Tuesday, March 9, 2010

Between a Rock and a Hard Place

The activity on this blog has been poor as of late and with good reason. Over the past few months there have been two things ruling my mind, equally vying for my mental energy, both exceedingly draining topics.

After many long and trying attempts to solidify something in our current space Verge is being forced to relocate at the end of this month. That said this Saturday is our last 2nd Saturday in our current location so if you've long been planning on getting over to check us out step lively. The clock is ticking. In the mean time we have relocation plans but with most projects of this scope there is a lot up in the air currently. I'll keep you posted on the particulars as news comes. In the short term, we are finding a new home for our studio project which has been consuming body and mind for well over a month now. As addressed in my post from last week, establishing and more importantly funding vital art resources in this town is no small feat.

Concurrent to all this madness my pop met his second battle with throat cancer this past month and faced it with a tremendous amount of courage and strength. I really can't begin to express how proud of him I am. As this second go round transpired I reflected on what a struggle with cancer looks like. When you hear this cliche referenced in an article or on the news it sounds like this complete diversion as though nothing else happens once the "struggle" or "battle" comes knocking and you just fight, fight, fight till something gets resolved. Truth be told the struggle is long with stretches of "no news to report" in between bombshells about "metabolic upticks" and growths the oncologist wants to "keep his eye on." Over time the highs and lows leave you wondering what parts exactly to get really worked up about versus what is seemingly no big deal. In reality as opposed to some self-contained duke out session cancer is actually more of a long draining hurry up and wait sort of deal. As the whole thing progresses the afflicted and their loved ones try to maintain some normalcy which in itself can be a tiring process. It's not like everything stops which is both good and bad in some ways.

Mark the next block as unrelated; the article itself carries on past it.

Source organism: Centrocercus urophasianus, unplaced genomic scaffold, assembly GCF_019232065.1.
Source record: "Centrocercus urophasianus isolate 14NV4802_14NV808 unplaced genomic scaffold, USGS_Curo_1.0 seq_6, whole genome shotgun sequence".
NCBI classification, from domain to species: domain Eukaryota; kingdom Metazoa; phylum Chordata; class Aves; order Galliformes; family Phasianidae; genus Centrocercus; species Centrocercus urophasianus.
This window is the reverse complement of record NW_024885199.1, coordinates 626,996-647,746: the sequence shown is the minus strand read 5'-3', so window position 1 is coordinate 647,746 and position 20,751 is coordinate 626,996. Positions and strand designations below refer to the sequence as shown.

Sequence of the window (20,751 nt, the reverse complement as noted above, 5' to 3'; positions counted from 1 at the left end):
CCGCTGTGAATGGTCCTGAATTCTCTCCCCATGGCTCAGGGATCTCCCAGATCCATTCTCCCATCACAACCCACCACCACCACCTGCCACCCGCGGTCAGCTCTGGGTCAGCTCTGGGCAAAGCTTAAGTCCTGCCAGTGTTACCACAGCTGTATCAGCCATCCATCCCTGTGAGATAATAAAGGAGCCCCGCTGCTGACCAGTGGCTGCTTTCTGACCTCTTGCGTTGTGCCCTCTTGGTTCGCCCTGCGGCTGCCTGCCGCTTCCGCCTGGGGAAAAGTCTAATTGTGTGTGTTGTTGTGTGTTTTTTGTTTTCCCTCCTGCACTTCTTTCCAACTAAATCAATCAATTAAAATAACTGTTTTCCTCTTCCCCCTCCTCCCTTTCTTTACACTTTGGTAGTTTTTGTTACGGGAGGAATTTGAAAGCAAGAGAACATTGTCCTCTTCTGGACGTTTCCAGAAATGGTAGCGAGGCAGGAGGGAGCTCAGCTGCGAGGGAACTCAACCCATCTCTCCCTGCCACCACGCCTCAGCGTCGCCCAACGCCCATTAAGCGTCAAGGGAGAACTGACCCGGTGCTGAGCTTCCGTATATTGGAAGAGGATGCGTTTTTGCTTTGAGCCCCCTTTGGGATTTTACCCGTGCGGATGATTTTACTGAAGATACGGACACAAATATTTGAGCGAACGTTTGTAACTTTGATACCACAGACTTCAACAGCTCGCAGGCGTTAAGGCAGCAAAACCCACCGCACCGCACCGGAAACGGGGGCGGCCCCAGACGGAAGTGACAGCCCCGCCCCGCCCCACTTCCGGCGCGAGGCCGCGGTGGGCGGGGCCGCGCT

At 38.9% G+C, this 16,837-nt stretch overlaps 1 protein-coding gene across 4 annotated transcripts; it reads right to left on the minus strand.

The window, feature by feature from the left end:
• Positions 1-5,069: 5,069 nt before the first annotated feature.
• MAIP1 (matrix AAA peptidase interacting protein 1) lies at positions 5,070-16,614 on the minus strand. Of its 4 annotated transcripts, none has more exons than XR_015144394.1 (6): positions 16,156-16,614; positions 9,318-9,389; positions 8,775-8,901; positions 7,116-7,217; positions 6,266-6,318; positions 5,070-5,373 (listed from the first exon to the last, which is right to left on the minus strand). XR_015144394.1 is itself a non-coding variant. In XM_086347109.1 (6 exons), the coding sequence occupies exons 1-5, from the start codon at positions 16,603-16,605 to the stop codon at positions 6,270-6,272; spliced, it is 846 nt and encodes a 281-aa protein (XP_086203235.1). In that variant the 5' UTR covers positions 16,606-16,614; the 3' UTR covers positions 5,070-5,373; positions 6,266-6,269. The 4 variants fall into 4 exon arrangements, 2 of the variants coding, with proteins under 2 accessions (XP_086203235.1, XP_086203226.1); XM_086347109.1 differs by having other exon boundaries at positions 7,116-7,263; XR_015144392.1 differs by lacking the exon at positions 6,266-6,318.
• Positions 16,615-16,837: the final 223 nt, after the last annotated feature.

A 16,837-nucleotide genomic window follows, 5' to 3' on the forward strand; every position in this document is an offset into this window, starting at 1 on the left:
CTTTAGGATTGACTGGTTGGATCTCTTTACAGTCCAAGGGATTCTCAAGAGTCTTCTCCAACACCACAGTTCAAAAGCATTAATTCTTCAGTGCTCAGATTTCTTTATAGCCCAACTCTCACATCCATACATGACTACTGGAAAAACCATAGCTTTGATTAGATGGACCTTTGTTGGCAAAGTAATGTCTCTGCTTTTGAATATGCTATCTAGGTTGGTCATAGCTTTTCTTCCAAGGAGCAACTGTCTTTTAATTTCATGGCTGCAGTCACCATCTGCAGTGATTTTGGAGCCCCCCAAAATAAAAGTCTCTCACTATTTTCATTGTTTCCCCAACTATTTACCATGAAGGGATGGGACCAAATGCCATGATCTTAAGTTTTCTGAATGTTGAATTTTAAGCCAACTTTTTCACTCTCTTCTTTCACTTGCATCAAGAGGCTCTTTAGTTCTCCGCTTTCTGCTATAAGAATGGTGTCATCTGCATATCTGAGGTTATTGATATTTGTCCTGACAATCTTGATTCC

In that regard having this project in the Verge has been a saving grace. Not since the early days of Midmo have I been involved in something so all encompassing, however, in terms of a rollercoaster ride these past months at Verge have had their own extreme highs and lows. Both of these experiences together have about exceeded what I'm mentally capable of. As an aside my hats goes off to OMF for his support and patience.

With all that said I'm not sure how posting will go in the next little while. I'll do my best but I wouldn't expect much....


Ann Tracy said...

so sorry to hear about your dad... huge wishes for the speediest recovery for him <3

gee whz said...

Go Gene, fight off that crap!
Kick it's ass!

mt.st.mtn. said...

Chin up, girl! Your dad is lucky to have such a tireless supporter - even when you don't feel like one. Your observations about the "battle" against cancer are so true. Remaining patient and calm for ones parents is the toughest part of it. But, it's also a good part of it - getting to be there for them. Sending you good thoughts!

Jill said...

I'm so sorry to hear what you're going through Liv. All my best thoughts for your dad (and you!) during all this.

The current landscape is so tough for art. I'm so rooting for you guys to bring Verge back together.

Stay tough.

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